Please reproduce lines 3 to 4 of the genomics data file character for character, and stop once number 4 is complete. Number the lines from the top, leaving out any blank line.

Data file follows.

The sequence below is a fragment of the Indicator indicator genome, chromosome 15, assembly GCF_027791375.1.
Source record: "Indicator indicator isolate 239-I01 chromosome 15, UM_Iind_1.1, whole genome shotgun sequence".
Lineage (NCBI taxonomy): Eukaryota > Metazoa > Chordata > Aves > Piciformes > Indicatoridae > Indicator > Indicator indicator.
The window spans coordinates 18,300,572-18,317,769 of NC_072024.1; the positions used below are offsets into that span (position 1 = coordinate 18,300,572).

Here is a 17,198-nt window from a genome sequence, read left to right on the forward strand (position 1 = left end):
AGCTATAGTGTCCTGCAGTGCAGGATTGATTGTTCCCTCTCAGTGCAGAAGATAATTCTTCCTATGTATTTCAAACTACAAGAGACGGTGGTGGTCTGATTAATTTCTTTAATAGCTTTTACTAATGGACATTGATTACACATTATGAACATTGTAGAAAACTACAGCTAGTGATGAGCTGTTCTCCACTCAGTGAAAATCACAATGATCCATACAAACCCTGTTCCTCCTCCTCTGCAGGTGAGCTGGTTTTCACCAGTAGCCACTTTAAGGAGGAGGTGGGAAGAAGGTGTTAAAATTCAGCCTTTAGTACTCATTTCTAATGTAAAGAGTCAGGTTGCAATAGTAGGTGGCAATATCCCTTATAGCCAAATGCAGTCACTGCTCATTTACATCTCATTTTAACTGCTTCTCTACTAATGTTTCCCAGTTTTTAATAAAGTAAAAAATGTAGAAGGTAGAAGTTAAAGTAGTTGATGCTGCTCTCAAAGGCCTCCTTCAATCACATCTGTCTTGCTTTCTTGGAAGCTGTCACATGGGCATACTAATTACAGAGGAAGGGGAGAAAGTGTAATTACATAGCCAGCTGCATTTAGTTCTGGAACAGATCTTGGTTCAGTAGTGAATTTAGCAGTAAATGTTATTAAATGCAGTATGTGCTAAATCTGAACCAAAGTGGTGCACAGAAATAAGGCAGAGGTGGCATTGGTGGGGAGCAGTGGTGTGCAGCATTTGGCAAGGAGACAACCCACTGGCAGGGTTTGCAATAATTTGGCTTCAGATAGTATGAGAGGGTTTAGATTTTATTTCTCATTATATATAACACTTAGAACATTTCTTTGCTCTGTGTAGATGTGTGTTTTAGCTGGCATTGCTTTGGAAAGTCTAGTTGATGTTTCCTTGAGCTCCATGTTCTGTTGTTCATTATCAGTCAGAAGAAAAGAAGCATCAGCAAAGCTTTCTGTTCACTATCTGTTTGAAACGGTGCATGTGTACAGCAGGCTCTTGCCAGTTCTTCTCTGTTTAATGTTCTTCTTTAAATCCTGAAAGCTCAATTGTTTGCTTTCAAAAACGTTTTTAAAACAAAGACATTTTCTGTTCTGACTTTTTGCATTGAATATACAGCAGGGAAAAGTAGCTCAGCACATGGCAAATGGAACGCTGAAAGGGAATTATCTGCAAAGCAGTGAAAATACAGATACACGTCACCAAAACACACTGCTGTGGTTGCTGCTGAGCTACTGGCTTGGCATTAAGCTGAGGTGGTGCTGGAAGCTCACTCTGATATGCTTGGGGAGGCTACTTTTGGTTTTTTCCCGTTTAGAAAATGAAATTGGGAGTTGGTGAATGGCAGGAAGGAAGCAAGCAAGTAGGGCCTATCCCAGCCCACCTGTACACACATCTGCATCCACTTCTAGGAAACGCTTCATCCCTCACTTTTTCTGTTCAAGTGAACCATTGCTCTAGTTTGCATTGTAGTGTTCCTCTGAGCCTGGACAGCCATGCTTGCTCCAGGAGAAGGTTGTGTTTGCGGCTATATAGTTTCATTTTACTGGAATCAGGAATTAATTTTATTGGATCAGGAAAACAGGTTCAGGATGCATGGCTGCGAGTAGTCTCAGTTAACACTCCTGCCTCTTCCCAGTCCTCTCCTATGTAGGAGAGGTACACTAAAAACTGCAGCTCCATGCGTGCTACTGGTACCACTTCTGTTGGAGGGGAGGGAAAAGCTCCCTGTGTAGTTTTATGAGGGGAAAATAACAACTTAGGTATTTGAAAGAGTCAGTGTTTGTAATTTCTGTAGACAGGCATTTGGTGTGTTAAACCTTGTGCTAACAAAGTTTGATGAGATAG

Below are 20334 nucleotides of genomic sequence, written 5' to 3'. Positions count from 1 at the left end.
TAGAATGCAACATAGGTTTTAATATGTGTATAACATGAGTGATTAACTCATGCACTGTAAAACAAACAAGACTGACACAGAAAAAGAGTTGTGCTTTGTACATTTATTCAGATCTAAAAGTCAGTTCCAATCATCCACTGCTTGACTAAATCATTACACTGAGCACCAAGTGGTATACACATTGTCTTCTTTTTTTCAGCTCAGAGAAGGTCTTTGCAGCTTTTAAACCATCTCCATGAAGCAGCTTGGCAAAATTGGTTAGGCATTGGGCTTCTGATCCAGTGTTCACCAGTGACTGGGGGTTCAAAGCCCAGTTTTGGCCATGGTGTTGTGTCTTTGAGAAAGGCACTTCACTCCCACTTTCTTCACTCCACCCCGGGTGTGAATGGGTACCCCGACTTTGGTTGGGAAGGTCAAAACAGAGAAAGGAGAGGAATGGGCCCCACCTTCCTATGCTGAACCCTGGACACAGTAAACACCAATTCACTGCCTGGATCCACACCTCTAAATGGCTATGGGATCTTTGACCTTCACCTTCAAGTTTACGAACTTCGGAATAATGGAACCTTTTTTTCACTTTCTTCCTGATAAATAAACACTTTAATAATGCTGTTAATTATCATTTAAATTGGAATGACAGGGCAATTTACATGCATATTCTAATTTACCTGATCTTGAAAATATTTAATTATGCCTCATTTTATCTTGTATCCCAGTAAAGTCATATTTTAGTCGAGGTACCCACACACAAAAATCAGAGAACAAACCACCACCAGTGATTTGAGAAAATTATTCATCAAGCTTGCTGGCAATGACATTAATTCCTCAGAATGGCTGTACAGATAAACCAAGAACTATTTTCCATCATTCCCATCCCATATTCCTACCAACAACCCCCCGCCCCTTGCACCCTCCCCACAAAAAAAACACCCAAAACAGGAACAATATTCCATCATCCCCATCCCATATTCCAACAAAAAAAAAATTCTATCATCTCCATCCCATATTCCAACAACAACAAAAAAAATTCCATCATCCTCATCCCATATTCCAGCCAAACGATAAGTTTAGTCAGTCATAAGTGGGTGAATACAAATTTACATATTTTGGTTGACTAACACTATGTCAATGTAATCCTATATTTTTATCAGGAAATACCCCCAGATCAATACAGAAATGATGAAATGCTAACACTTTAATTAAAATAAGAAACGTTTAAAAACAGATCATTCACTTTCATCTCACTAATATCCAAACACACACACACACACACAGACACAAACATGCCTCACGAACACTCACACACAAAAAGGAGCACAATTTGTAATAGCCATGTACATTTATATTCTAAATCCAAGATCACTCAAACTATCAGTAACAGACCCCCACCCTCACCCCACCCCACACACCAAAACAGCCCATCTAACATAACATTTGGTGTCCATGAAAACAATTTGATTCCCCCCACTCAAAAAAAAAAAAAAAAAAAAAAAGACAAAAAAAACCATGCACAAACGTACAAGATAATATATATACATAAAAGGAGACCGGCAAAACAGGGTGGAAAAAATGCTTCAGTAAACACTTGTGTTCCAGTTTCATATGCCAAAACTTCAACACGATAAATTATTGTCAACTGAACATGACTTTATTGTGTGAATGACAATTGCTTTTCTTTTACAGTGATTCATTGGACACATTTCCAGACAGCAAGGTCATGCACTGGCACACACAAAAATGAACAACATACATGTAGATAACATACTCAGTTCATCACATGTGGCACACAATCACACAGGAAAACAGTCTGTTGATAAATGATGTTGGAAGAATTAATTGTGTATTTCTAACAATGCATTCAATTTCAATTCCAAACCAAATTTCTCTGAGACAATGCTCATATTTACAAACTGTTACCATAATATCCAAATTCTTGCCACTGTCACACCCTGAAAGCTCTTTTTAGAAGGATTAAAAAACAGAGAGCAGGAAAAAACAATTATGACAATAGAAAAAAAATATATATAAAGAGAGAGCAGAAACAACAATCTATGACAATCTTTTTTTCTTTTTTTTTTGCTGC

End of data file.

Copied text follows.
Lineage (NCBI taxonomy): Eukaryota > Metazoa > Chordata > Aves > Piciformes > Indicatoridae > Indicator > Indicator indicator.
The window spans coordinates 18,300,572-18,317,769 of NC_072024.1; the positions used below are offsets into that span (position 1 = coordinate 18,300,572).